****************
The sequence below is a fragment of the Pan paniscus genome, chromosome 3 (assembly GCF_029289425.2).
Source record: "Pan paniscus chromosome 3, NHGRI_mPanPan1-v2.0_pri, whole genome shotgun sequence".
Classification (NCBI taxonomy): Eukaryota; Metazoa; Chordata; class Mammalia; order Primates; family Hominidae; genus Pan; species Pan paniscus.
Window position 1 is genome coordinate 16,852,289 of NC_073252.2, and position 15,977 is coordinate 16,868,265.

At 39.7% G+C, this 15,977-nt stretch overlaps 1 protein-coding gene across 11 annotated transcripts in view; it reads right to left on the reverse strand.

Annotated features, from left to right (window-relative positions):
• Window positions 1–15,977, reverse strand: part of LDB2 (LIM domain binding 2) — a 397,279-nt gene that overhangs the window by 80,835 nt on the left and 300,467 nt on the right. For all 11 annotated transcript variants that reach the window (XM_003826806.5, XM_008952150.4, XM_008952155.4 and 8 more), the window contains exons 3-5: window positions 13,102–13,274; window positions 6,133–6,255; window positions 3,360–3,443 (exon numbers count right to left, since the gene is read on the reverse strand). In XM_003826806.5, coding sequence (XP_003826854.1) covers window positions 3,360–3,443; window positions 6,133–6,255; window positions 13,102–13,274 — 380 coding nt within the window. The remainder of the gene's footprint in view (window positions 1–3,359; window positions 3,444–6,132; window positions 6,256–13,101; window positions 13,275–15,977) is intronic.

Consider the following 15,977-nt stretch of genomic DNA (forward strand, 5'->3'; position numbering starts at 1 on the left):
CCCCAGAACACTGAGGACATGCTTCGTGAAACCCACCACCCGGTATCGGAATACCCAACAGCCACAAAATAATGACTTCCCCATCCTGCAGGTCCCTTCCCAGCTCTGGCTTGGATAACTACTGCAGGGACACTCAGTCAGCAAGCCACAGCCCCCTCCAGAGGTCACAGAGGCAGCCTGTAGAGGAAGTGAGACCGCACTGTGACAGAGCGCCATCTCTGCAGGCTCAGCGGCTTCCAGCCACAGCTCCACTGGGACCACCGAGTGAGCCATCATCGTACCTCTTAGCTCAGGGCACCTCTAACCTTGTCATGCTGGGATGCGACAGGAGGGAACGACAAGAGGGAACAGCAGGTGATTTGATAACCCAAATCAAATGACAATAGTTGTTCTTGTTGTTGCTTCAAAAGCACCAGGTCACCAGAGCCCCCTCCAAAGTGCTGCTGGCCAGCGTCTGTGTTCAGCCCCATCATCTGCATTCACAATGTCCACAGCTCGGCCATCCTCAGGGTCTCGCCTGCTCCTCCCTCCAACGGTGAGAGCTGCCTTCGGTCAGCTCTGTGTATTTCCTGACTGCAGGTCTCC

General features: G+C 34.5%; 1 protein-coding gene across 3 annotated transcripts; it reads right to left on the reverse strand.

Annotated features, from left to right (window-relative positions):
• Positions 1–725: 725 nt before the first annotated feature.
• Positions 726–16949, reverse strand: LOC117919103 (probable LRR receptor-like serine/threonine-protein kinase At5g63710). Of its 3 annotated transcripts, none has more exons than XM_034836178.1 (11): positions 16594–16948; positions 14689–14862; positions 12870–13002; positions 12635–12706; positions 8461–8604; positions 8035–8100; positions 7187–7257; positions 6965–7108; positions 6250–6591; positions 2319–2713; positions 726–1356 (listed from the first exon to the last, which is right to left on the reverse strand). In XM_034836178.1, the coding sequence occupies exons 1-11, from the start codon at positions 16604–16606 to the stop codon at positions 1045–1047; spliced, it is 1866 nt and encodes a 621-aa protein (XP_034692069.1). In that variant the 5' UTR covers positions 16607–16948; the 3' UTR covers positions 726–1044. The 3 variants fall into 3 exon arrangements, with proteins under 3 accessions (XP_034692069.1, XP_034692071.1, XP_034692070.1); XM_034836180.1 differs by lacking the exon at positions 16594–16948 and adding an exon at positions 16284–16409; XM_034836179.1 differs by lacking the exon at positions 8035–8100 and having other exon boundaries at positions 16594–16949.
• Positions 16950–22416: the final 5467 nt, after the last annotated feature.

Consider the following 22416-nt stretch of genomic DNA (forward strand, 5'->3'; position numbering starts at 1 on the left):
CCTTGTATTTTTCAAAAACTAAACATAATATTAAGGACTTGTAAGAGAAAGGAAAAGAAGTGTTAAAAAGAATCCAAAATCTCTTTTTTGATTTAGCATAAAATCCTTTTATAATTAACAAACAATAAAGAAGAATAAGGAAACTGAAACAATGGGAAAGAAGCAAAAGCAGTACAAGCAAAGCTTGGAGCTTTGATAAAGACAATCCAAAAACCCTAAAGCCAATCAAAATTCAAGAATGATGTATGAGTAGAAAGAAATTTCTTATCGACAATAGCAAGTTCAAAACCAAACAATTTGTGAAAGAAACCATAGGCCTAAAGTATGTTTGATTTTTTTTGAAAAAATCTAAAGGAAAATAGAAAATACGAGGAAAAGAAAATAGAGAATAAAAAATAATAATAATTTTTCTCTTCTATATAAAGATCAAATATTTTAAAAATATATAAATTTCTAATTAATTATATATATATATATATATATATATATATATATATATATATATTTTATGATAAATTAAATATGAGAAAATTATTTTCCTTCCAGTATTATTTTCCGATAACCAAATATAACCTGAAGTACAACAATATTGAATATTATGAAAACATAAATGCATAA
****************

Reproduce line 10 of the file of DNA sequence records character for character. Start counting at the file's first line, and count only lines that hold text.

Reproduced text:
General features: G+C 34.5%; 1 protein-coding gene across 3 annotated transcripts; it reads right to left on the reverse strand.